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research-article

Experimental Analysis on the Velocity of Oil Drops in Oil-Water Two-Phase Flows in ESP Impellers

[+] Author and Article Information
Rodolfo Marcilli Perissinotto

School of Mechanical Engineering, University of Campinas, Rua Mendeleyev, 200, Cidade Universitária, Campinas, São Paulo, Brazil, 13083-860
rodolfomp@fem.unicamp.br

William Monte Verde

Center for Petroleum Studies, Rua Cora Coralina, 350, Cidade Universitária, Campinas, São Paulo, Brazil, 13083-896
wmv@unicamp.br

Jorge Luiz Biazussi

Center for Petroleum Studies, Rua Cora Coralina, 350, Cidade Universitária, Campinas, São Paulo, Brazil, 13083-896
biazussi@unicamp.br

Marcelo Souza Castro

School of Mechanical Engineering, University of Campinas, Rua Mendeleyev, 200, Cidade Universitária, Campinas, São Paulo, Brazil, 13083-860
mcastro@fem.unicamp.br

Antonio C. Bannwart

School of Mechanical Engineering, University of Campinas, Rua Mendeleyev, 200, Cidade Universitária, Campinas, São Paulo, Brazil, 13083-860
bannwart@fem.unicamp.br

1Corresponding author.

ASME doi:10.1115/1.4042000 History: Received September 05, 2017; Revised November 06, 2018

Abstract

The objective of this research is to investigate the velocity of oil drops within the impeller of an electrical submersible pump (ESP) working with oil-in-water dispersion flows at different operational conditions. An experimental study was conducted using an ESP prototype with a transparent shell designed to enable flow visualization within the impeller channels. The tests were performed at three rotational speeds, 600, 900, 1200 rpm, for three water flow rates, 80%, 100%, 120% of the best efficiency point (BEP). A highspeed camera with a lighting set captured images of the oil-in-water dispersion at 1000 frames per second. The images observation suggests the presence of a turbulent flow in the impeller. The turbulence, associated with high rotation Reynolds numbers, causes the oil drops to become smaller as the impeller rotational speed and the water flow rate increase. Despite this rotating environment, the oil drops generally have a spherical shape. Regarding the kinematics, the images processing reveals that the velocity of oil drops has a magnitude around a unit of m/s. The velocity depends on the oil drop position in the channel: oil drops that stay close to a suction blade have significantly higher velocities than oil drops that stay close to a pressure blade. Considering a complex flow with water velocity profiles and pressure gradients, the analysis of oil velocity curves indicates the occurrence of accelerations that may be caused by drag and pressure forces acting on the oil drops.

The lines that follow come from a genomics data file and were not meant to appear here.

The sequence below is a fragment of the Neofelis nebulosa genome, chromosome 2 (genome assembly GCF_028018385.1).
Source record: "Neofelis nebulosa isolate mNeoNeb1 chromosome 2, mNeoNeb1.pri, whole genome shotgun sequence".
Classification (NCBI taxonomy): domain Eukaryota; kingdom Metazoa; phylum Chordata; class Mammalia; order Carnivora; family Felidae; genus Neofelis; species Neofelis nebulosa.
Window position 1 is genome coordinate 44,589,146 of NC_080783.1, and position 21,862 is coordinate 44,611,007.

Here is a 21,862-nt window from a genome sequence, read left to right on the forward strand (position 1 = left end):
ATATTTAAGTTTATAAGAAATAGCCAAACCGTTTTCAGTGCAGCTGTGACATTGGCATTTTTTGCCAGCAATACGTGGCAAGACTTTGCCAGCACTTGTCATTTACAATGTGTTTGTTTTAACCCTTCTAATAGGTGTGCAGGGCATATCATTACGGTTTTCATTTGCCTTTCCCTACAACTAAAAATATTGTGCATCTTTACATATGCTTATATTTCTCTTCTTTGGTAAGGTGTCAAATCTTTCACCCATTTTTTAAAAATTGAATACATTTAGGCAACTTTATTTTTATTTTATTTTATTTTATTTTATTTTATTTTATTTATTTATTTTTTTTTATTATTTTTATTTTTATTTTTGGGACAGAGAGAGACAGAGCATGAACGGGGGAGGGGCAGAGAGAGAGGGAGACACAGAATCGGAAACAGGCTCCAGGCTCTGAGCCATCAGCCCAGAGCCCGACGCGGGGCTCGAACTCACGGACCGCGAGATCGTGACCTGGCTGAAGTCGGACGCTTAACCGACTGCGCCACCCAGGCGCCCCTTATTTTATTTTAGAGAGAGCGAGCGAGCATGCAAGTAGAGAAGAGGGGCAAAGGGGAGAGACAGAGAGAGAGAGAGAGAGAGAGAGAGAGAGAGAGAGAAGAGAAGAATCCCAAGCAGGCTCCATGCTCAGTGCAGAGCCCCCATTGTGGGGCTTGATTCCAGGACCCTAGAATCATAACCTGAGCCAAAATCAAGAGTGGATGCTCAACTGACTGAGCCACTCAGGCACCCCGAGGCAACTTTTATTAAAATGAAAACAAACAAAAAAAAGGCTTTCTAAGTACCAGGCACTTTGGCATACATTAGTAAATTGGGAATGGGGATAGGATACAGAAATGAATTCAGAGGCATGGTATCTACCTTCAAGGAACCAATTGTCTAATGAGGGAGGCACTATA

Copyright (c) 2018 by ASME
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